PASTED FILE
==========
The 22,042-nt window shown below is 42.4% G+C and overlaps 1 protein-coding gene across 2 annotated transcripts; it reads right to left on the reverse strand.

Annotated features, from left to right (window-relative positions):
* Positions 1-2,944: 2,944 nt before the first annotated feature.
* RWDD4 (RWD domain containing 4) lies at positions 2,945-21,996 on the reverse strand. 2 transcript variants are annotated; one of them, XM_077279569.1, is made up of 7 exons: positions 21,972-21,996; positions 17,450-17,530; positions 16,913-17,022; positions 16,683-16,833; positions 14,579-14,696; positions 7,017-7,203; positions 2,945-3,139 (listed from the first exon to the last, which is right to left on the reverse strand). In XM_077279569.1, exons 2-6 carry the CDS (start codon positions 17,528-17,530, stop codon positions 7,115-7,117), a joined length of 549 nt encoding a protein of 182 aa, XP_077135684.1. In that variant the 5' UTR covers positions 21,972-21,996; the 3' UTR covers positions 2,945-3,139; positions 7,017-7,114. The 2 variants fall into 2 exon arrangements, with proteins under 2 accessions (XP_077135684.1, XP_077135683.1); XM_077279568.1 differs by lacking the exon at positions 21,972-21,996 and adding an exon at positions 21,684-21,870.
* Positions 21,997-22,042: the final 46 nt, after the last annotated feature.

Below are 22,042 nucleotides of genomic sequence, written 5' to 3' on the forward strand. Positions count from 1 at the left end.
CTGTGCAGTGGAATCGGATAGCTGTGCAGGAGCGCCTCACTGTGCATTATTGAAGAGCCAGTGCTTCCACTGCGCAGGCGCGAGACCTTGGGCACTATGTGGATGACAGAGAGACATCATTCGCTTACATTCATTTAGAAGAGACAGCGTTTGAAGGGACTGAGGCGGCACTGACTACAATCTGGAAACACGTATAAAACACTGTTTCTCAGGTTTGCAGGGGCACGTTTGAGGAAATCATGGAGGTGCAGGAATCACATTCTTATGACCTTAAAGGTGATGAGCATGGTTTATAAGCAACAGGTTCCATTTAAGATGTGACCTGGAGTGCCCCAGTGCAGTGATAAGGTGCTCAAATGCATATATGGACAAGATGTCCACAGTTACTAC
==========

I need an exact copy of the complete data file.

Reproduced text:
The 22,042-nt window shown below is 42.4% G+C and overlaps 1 protein-coding gene across 2 annotated transcripts; it reads right to left on the reverse strand.

Annotated features, from left to right (window-relative positions):
* Positions 1-2,944: 2,944 nt before the first annotated feature.
* RWDD4 (RWD domain containing 4) lies at positions 2,945-21,996 on the reverse strand. 2 transcript variants are annotated; one of them, XM_077279569.1, is made up of 7 exons: positions 21,972-21,996; positions 17,450-17,530; positions 16,913-17,022; positions 16,683-16,833; positions 14,579-14,696; positions 7,017-7,203; positions 2,945-3,139 (listed from the first exon to the last, which is right to left on the reverse strand). In XM_077279569.1, exons 2-6 carry the CDS (start codon positions 17,528-17,530, stop codon positions 7,115-7,117), a joined length of 549 nt encoding a protein of 182 aa, XP_077135684.1. In that variant the 5' UTR covers positions 21,972-21,996; the 3' UTR covers positions 2,945-3,139; positions 7,017-7,114. The 2 variants fall into 2 exon arrangements, with proteins under 2 accessions (XP_077135684.1, XP_077135683.1); XM_077279568.1 differs by lacking the exon at positions 21,972-21,996 and adding an exon at positions 21,684-21,870.
* Positions 21,997-22,042: the final 46 nt, after the last annotated feature.

Below are 22,042 nucleotides of genomic sequence, written 5' to 3' on the forward strand. Positions count from 1 at the left end.
CTGTGCAGTGGAATCGGATAGCTGTGCAGGAGCGCCTCACTGTGCATTATTGAAGAGCCAGTGCTTCCACTGCGCAGGCGCGAGACCTTGGGCACTATGTGGATGACAGAGAGACATCATTCGCTTACATTCATTTAGAAGAGACAGCGTTTGAAGGGACTGAGGCGGCACTGACTACAATCTGGAAACACGTATAAAACACTGTTTCTCAGGTTTGCAGGGGCACGTTTGAGGAAATCATGGAGGTGCAGGAATCACATTCTTATGACCTTAAAGGTGATGAGCATGGTTTATAAGCAACAGGTTCCATTTAAGATGTGACCTGGAGTGCCCCAGTGCAGTGATAAGGTGCTCAAATGCATATATGGACAAGATGTCCACAGTTACTAC